- Alcester Office +44 (0)1789 765522
- Bedford Office +44 (0)1234 400000
- Cardiff Office +44 (0)2920 291 704
- Evesham Office +44 (0)1386 425300
- Hindley Office +44 (0)1942 257930
- Leicester Office +44 (0)116 255 9911
- Leigh Office +44 (0)1942 673311
- Lichfield Office +44 (0)1543 414426
- London Office +44 (0)20 7293 0998
- Luton Office +44 (0)1582 720175
- Northampton Office +44 (0)1604 233 200
- Redditch Office +44 (0)1527 406363
- Solihull Office +44 (0)121 705 2255
- Stopsley Office +44 (0)1582 453 366
- Stratford-upon-Avon Office +44 (0)1789 270 452
- Sutton Coldfield Office +44 (0)121 355 6118
- Tunbridge Wells Office +44 (0)844 556 3525
- Walkden Office +44 (0)161 790 1411
- Walsall Office +44 (0)1922 720000
- Walsall Office - Crime Dept +44 (0)1922 647 797
- Warrington Office +44 (0)1925 632267
- Westhoughton Office +44 (0)1942 816515
- Whitefield Office +44 (0)161 796 7920
- Wigan Office +44 (0)1942 244294
Compensation for Loss of Light
Following a recent case in which a dispute regarding a property owner’s right to light was unexpectedly dealt with by the granting of an injunction against a developer, a more recent case has offered guidance on how much compensation might be payable by a developer who takes the light of another property in the more normal circumstance in which the court rules that compensation is payable.
The principles which will normally apply in assessing the damages payable are that they should be:
- fair – in other words, an amount such as would be likely to be agreed following negotiations between the interested parties;
- appropriate bearing in mind the context of the breach and its nature;
- made with the awareness of the strength of the bargaining position that is created by the right to claim injunctive relief, thus preventing or limiting a development, and the profit that thereby might accrue to the person able to claim the injunctive relief;
- based on a fair percentage of the anticipated size of the profit, but if the profit is not known, the appropriate measure is a suitable multiple based on the loss of amenity;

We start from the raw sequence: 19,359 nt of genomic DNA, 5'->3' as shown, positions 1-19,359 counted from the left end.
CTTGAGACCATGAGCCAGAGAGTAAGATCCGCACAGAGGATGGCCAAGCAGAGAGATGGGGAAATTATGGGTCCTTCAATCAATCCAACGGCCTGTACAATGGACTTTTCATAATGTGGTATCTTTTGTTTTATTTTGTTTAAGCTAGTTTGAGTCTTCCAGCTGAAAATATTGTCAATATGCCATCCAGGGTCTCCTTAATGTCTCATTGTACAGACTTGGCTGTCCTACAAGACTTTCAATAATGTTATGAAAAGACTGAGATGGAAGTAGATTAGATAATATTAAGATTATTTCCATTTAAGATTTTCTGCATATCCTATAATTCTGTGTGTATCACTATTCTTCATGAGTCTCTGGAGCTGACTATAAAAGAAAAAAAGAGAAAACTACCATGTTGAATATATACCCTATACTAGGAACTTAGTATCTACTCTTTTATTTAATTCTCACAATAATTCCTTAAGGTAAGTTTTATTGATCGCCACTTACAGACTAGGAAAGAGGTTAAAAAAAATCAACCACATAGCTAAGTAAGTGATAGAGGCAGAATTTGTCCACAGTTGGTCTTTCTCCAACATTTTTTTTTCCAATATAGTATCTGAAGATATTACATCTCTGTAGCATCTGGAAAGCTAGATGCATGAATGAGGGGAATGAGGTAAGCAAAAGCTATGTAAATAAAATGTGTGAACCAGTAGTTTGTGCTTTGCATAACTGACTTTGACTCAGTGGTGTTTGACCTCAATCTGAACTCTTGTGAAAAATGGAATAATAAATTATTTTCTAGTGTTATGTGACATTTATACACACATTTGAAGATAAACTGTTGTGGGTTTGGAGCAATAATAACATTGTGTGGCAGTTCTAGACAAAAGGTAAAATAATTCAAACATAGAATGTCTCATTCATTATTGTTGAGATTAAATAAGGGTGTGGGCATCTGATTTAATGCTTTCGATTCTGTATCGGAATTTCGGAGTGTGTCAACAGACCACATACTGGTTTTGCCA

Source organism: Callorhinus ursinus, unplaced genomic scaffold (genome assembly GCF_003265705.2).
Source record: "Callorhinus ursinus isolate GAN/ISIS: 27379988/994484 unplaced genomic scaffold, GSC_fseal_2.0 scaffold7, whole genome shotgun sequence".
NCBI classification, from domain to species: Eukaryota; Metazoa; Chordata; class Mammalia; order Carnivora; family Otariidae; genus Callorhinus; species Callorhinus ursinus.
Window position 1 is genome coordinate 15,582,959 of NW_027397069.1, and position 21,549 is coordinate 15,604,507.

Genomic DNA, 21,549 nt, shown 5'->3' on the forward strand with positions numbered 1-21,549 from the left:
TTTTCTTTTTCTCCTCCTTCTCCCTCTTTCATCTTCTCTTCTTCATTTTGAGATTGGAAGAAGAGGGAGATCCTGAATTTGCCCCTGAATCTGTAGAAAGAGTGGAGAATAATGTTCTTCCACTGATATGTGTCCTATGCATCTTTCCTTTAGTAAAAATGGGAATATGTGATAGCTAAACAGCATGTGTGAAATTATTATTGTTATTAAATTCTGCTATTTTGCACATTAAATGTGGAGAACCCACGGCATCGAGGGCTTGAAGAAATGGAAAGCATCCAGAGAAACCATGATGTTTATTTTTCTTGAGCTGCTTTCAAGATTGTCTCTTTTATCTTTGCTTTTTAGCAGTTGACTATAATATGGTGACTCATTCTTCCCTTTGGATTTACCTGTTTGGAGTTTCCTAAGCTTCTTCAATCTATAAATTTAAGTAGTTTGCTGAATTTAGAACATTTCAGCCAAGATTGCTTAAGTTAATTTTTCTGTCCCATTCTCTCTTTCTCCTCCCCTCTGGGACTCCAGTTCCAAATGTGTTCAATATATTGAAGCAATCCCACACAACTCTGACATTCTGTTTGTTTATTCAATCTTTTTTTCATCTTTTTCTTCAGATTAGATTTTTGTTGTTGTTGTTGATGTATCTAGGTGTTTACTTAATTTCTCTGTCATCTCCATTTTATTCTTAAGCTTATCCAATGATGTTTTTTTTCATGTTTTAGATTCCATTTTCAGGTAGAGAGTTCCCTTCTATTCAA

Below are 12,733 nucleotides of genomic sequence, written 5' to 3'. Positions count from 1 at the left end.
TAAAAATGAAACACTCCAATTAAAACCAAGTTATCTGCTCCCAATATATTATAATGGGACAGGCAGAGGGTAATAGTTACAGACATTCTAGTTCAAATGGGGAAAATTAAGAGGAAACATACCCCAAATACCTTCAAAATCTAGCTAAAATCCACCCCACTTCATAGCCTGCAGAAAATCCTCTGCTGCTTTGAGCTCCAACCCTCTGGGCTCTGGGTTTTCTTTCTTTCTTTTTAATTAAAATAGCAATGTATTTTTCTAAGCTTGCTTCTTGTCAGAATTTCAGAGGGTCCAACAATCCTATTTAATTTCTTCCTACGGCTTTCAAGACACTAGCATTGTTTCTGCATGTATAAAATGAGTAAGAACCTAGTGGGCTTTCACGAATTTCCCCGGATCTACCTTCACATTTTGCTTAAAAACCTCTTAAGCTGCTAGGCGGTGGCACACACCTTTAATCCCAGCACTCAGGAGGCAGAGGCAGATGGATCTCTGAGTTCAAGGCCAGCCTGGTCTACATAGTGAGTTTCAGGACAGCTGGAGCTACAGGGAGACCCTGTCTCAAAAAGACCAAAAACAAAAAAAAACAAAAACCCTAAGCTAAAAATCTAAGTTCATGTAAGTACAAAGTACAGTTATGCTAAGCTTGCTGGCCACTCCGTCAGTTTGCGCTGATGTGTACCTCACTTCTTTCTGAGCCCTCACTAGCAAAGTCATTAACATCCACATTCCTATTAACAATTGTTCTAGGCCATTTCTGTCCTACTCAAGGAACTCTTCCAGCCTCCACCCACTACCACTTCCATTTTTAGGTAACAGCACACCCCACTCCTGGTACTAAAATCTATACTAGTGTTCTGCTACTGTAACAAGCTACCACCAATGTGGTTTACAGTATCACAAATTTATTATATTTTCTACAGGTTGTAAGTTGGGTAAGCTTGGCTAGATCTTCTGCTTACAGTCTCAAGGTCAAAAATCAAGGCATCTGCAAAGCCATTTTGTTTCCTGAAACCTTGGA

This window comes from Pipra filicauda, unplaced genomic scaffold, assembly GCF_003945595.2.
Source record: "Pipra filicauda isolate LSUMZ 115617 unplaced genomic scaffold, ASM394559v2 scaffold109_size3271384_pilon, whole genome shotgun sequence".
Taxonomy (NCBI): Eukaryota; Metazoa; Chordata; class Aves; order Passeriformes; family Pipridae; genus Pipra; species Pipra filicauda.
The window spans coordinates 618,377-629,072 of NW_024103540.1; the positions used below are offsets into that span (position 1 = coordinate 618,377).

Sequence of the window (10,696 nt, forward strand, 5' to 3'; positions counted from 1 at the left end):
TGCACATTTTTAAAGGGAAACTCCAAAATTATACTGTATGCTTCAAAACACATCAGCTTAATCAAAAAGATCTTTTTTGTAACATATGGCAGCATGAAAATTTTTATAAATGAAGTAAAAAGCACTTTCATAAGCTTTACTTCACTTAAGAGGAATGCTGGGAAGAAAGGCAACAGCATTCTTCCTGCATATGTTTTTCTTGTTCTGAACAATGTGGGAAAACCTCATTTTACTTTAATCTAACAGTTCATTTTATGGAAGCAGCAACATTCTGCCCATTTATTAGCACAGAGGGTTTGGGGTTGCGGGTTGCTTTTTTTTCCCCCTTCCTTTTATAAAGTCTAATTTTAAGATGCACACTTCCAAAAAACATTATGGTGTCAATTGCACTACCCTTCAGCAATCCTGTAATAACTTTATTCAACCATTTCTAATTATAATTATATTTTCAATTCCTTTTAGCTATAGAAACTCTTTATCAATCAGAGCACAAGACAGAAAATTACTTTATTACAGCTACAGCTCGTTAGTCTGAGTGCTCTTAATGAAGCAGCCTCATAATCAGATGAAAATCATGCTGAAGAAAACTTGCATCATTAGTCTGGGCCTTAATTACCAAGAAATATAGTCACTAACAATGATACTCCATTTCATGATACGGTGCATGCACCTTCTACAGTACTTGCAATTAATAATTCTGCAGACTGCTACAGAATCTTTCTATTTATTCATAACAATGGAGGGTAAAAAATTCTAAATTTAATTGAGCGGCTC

- not so large that the development would not have gone ahead had it been payable; and
- fitting in the circumstances, after taking into consideration all the other relevant factors.
In the case in point, the court awarded the applicant a sum estimated to be 30 per cent of the developer’s expected profits. If unchallenged, the practical implication of this case is that developers whose developments are likely to take the light of adjacent property owners should be aware that failing to negotiate a favourable position at the outset might lead to a considerable reduction in the development profit should the matter end up being decided in court.
In a more recent case, the court ordered that the builder of an office block must demolish the top two stories (part of which were already tenanted) because they took the light of a nearby listed building. This decision is currently under appeal. Unless specifically granted, the right to light can be very difficult to establish and in a 2012 case it was ruled that where such a right is established by way of an 'easement' (normally where there has been 20 years' uninterrupted access to light), the easement does not transfer to a new owner of the affected property.
If loss of light is an issue for you, the Royal Institute of Chartered Surveyors has issued guidance for its members which will make informative reading.